On November 11, 1987, Ms. Ravasio's car crossed over the center line on Hillcrest Road in Marion County and collided with Mr. Hamilton's car. Ms. Ravasio, a reporter for WDTV-5, was driving a car owned by Withers Broadcasting Company of West Virginia. The State Police accident report noted the road surface as "[w]et" and "[s]now, ice." In the accident report, Ms. Ravasio said that her "car started to slide straight as I was into the turn. I kept cutting the wheel to the right and nothing happened, I hit him." In addition to automobile damages, Mr. Hamilton

allegedly injured his head and neck.See footnote 1 1 On November 9, 1989, Mr. Hamilton, alleging that Ms. Ravasio was negligent, sued Ms. Ravasio and Withers Broadcasting for $50,000.
        
        On April 23, 1990, while discovery was still being sought in this case, Mr. Hamilton fell from a ladder severely injuring his head and causing substantial memory loss. The circuit court, sua sponte, set a trial date for the June 1991 Court term. At the July 2, 1991 pretrial conference, Mr. Hamilton's lawyer, citing Mr. Hamilton's memory loss, moved for a continuance. After considering the August 16, 1991 testimony of Anjaneyulu Thagirisa, M.D., Mr. Hamilton's treating physician, the circuit court found that Mr. Hamilton's memory was not likely to improve and denied the continuance.

        On September 4, 1991, immediately before this case's scheduled trial, the circuit court, because of his concern about trustworthiness of a party with an interest in the case, refused to allow Mrs. Hamilton to testify concerning her husband's statements to her concerning the accident. That same morning, the circuit court refused to allow the testimony of an accident scene witness because that witness' identity was not disclosed to the defense at least ten days before the trial as required by the pretrial order. Apparently, the accident scene witness would have testified about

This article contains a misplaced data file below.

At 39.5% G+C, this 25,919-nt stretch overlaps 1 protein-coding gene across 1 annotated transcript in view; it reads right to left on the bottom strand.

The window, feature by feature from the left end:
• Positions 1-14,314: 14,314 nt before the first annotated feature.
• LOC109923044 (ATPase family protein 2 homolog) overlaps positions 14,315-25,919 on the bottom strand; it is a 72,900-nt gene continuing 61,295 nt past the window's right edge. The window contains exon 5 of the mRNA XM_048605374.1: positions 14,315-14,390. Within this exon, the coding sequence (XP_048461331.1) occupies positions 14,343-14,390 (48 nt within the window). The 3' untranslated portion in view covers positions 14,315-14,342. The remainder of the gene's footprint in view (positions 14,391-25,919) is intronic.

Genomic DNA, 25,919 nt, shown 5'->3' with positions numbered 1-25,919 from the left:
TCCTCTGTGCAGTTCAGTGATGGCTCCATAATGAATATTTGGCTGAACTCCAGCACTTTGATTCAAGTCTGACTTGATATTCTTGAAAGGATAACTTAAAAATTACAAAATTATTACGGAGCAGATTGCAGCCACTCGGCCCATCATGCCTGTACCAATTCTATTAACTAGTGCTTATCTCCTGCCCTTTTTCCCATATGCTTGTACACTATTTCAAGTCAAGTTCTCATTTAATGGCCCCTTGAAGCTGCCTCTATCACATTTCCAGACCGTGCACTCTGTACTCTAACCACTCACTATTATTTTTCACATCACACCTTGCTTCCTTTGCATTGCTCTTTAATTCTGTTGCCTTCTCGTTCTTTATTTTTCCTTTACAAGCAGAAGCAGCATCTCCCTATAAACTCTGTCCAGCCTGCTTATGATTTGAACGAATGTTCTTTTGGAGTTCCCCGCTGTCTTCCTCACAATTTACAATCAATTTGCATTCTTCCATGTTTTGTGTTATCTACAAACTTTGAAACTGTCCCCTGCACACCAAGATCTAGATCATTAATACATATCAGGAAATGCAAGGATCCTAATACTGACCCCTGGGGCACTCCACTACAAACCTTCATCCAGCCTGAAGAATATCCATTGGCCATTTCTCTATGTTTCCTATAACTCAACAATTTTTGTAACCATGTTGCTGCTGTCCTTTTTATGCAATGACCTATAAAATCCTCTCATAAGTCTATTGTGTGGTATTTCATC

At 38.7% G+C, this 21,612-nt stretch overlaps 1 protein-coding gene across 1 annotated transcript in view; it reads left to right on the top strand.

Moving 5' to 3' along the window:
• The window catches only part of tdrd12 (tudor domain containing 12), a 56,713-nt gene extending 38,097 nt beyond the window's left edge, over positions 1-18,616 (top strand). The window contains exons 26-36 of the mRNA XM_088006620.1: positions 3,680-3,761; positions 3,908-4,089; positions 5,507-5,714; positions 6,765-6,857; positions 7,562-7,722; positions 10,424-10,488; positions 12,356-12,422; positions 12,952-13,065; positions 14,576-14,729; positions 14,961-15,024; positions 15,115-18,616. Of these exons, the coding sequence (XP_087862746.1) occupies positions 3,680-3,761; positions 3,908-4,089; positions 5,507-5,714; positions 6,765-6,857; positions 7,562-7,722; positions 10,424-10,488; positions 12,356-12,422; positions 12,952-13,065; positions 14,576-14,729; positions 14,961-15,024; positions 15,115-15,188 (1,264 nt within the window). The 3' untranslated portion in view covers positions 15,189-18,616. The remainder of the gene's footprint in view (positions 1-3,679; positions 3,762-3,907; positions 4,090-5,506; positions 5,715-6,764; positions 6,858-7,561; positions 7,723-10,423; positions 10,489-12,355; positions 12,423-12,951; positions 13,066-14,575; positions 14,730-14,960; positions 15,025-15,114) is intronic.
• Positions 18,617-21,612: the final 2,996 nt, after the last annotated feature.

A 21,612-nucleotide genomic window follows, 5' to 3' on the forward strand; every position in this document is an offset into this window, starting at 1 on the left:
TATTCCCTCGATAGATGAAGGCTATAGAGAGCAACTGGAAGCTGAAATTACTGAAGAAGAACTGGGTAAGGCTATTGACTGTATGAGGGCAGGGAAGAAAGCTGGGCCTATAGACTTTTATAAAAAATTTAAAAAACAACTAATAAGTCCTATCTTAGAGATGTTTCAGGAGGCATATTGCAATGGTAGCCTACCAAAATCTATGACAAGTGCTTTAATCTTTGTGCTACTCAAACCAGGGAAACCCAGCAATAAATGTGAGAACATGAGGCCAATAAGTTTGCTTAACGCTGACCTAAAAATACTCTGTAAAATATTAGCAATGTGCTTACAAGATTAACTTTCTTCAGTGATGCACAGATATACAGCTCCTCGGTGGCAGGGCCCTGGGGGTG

the road conditions, the condition of the tires on Ms. Ravasio's car and the statements Ms. Ravasio made shortly after the accident. Mr. Hamilton's motion to continue the trial for one month was again refused by the circuit court.

        On September 4, 1991, the jury returned a verdict finding neither party negligent. After the circuit court refused to grant Mr. Hamilton a new trial, Mr. Hamilton appealed to this Court. On appeal Mr. Hamilton alleges that the circuit court erred by refusing to allow Mrs. Hamilton and the accident scene witness to testify and refusing to grant a continuance.

I

        Mr. Hamilton argues that his wife should have been allowed to testify about his statements to her concerning the automobile accident that he made sometime before his second employment accident. According to Mr. Hamilton, this hearsay testimony is admissible under the residual hearsay exceptions found in Rules 803(24) and 804(b)(5).

        Rules 803(24) and 804(b)(5) of the W. Va. Rules of Evidence [1985]See footnote 2 2 allow certain nondelineated exceptions to the

hearsay prohibition if the statement has "equivalent circumstantial guarantees of trustworthiness" providing "the statement is more probative on the point for which it is offered than any other evidence which the proponent can procure through reasonable efforts."    

        In this case, the circuit court found that Mrs. Hamilton, a party plaintiff until the beginning of the trial, "is in fact a party in interest [and] the trustworthiness of the testimony concerning what [sic] she has no personal knowledge would in fact be suspect." The circuit court did allow Mrs. Hamilton to read

into evidence the narrative portion of the State Police accident report that was signed by Mr. Hamilton.See footnote 3 3